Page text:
To call the U.K. a nation of smartphone zombies sounds sensational, but a recent IPA TouchPoints project revealed that we spend half of our waking hours consuming media and online information. Our reliance on mobile devices shows no signs of slowing, and the annual flurry of new technology gadgets launched at events such as the Mobile World Congress and CES is creating even more options.
Considering this level of media exposure, senior marketers are understandably worried that it’s becoming harder to cut through the noise and hold the attention of viewers in a meaningful way. But from the brain’s perspective, what does this media overload actually mean—and is it all bad?
The More Things Change ...
First of all, the huge amount of tech now available to us hasn’t fundamentally changed the way our brains function. Many of the principles familiar to marketers still apply, and, rather than worrying about a cluttered landscape, there’s a strong case for seeing each new piece of tech as a new creative solution.
Additionally, the amount of time spent with a brand is not nearly as important as how we remember it—so shortening attention spans needn’t put paid to effective marketing. This reflects how memory works—it’s more like a still camera than a video recorder. Information is encoded or stored into memory as “snapshots,” therefore, it’s short, intense peaks of response rather than long, drawn-out concentration that marketers should be trying to elicit from viewers.
Decades of neuroscience research, however, can provide a helpful guide for marketers. By highlighting subconscious processes that are as relevant now as they were hundreds of years ago, marketers can continue to maximise the opportunities that new tech brings.
The Brand Room
In order to make effective connections with viewers, marketers should first understand how our brains store information and perceive the brands we come in contact with. The “brand room” is a helpful analogy for the neural networks that we create in response to brand messaging.
Consider your brand as a “room” in the brain, which begins life bare and unacknowledged. Over time, and through repeated interaction with the brand, the room becomes furnished with opinions, colour, memories of the brand and its associations.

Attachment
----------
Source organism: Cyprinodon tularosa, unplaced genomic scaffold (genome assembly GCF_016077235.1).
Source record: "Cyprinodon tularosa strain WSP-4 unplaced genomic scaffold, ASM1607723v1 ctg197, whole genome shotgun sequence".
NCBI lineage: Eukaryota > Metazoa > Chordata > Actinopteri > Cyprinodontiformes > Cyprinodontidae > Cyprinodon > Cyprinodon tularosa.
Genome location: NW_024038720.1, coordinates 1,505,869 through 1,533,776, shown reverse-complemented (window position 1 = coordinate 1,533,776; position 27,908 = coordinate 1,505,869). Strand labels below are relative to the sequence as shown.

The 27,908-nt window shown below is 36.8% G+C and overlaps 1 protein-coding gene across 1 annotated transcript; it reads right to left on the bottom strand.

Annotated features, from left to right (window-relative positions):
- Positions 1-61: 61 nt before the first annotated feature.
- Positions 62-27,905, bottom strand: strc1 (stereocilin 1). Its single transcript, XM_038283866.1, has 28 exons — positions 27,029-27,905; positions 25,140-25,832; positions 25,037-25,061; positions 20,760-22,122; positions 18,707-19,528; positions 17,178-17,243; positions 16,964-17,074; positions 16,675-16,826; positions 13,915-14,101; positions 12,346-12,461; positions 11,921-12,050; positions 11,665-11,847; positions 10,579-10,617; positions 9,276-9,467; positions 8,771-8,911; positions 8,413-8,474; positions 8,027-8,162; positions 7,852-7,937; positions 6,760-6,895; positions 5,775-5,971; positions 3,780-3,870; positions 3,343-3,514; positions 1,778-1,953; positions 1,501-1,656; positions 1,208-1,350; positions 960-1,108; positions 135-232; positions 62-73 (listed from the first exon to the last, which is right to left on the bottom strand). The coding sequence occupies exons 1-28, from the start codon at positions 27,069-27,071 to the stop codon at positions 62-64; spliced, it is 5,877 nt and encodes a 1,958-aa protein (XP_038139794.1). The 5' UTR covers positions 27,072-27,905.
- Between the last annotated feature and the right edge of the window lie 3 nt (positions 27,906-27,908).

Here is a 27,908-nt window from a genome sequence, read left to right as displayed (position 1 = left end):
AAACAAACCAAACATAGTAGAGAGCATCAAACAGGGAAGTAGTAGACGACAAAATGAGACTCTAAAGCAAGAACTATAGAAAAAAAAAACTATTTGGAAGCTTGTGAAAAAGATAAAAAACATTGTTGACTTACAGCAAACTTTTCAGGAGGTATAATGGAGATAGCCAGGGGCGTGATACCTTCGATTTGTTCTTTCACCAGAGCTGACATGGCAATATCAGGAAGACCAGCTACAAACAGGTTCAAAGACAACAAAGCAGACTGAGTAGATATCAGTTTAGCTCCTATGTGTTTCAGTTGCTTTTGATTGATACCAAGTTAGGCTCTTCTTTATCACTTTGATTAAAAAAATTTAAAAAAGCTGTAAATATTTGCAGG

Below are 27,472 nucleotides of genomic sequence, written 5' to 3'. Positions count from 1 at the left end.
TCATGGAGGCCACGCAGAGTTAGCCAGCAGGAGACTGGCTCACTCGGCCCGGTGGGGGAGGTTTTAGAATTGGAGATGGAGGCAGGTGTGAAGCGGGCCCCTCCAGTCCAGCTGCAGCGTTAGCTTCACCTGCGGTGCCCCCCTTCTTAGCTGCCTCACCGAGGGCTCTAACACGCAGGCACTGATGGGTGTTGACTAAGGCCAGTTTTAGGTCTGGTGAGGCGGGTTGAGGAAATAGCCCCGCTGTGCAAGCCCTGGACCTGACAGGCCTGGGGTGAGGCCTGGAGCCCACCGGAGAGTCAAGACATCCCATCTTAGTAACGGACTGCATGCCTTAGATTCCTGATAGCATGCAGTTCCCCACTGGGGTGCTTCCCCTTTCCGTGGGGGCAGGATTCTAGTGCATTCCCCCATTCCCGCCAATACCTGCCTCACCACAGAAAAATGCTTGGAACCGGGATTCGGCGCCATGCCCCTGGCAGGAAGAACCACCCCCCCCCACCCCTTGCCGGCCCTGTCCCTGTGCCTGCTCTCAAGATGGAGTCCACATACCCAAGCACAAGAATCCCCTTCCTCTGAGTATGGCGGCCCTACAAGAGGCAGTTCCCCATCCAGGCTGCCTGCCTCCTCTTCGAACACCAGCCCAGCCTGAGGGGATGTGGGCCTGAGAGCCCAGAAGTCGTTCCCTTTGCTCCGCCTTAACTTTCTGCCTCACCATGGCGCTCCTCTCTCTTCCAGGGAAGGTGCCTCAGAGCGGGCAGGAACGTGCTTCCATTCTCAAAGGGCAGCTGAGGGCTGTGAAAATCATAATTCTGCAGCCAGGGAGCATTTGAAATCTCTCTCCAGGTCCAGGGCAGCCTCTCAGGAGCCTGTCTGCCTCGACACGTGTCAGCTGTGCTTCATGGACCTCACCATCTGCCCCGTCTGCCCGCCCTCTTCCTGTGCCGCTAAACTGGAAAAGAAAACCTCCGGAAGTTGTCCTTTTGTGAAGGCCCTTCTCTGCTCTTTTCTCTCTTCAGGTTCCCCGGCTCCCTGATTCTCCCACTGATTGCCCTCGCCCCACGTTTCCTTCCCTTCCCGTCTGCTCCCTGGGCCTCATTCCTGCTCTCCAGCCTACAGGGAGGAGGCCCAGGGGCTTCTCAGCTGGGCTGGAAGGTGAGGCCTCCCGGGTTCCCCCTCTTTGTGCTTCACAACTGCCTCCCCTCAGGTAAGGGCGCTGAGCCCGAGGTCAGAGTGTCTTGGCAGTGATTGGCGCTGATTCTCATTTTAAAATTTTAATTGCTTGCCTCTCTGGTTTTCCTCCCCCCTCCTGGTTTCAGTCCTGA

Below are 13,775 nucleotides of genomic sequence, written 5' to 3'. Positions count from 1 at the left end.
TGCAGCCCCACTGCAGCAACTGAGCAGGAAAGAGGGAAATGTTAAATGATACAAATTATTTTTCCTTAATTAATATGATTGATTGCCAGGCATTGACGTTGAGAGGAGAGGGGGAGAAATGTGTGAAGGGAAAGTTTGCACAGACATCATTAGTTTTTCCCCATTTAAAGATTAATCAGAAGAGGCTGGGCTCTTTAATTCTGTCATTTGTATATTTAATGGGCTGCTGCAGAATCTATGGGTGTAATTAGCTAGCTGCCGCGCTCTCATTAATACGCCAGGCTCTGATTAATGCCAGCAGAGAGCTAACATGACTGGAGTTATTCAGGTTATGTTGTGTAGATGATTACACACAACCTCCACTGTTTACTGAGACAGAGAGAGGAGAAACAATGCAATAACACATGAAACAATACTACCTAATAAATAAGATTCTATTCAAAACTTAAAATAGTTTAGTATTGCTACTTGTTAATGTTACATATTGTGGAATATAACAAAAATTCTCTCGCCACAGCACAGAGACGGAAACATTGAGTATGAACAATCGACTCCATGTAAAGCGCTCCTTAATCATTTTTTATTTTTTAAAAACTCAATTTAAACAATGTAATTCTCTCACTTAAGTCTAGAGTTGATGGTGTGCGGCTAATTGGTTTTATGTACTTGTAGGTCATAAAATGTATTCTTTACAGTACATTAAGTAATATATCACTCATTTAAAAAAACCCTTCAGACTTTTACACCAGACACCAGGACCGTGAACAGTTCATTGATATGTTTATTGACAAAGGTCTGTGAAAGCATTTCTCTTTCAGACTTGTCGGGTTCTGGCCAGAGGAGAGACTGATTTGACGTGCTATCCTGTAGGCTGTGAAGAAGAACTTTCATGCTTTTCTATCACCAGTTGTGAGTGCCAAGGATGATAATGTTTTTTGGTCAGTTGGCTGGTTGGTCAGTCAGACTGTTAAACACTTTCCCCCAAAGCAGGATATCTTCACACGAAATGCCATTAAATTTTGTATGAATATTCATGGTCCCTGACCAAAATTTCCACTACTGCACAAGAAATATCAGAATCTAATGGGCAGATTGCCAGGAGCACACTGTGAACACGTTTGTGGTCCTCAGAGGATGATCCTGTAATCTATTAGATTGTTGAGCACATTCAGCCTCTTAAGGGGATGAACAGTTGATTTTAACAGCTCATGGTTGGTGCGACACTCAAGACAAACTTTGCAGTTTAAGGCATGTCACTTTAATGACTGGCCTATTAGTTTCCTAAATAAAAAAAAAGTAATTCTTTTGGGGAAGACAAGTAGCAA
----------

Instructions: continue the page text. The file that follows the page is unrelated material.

Traditional advertising—TV spots for instance—is well suited to furnishing the brand room. Numerous studies have shown that this type of advertising is most effective when it seeks not to drive immediate sales, but rather to foster better brand associations in order to shape consumer behaviour over a longer period of time.
However, the challenge is not only to keep all contents of the room positive (and relevant to the brand’s needs) but also visible at the right time. After all, consumers are unlikely to think of a brand for no reason, so the room largely sits in darkness.
Switching on the light is a question of finding the right switch. Marketers must determine which elements of their brand iconography and messaging have the potential to become iconic triggers—essentially shortcuts into memory that act like light switches for the brand room, illuminating all the brand associations that long-term marketing has developed.
They can be anything from logos and slogans, to specific colours, sounds, shapes, or even people. Shorter-term communications are better suited to creating triggers, as these can be leveraged by a brand consistently along the path to purchase.
The Other Ad Blocker
Given the rapid proliferation of new technologies, marketers and advertisers alike will be heartened to hear that, once you’ve furnished your brand room through more traditional advertising, many of the newer, shorter dwell time media channels are perfectly suited to deliver these “triggers,” and so can work in a way that complements television.
However, be careful of going for the hard sell across these platforms, as, from the brain’s perspective, a brand that screams and shouts could run the risk of switching on our in-built “ad-blocker” that naturally fields anything it considers to be an overt selling message.
Instead, marketers should plump for more subtle and creative methods of engaging audiences. Our brains can pick up very subtle brand cues without a hard sell attached, and these provide triggers that are just as effective as more overt selling messages. Indeed, a five-year neuroscience study found that adverts which intertwined the product with a narrative, as opposed to an overt selling message, elicited a 17% higher memory encoding response.
This finding suggests that, in online channels, it’s advantageous to use distinctive brand assets with only subtle overt branding attached. If more active engagement is required, a degree of personalisation or localisation can also help, but again without very overt brand messaging.
Mobile and digital out-of-home forms of advertising are particularly well suited to this, as they’re able to deliver targeted and contextually relevant content, which will subtly illuminate the brand room at the desired points along the path to purchase.
Whilst it’s true then that the onslaught of new tech has changed the ways in which marketers and advertisers can reach consumers, it has yet to fundamentally change how our brains process branding information. The key principles are as crucial as ever, and, instead of shying away from new tech, marketers should seize the opportunity to reach customers in more creative ways than ever.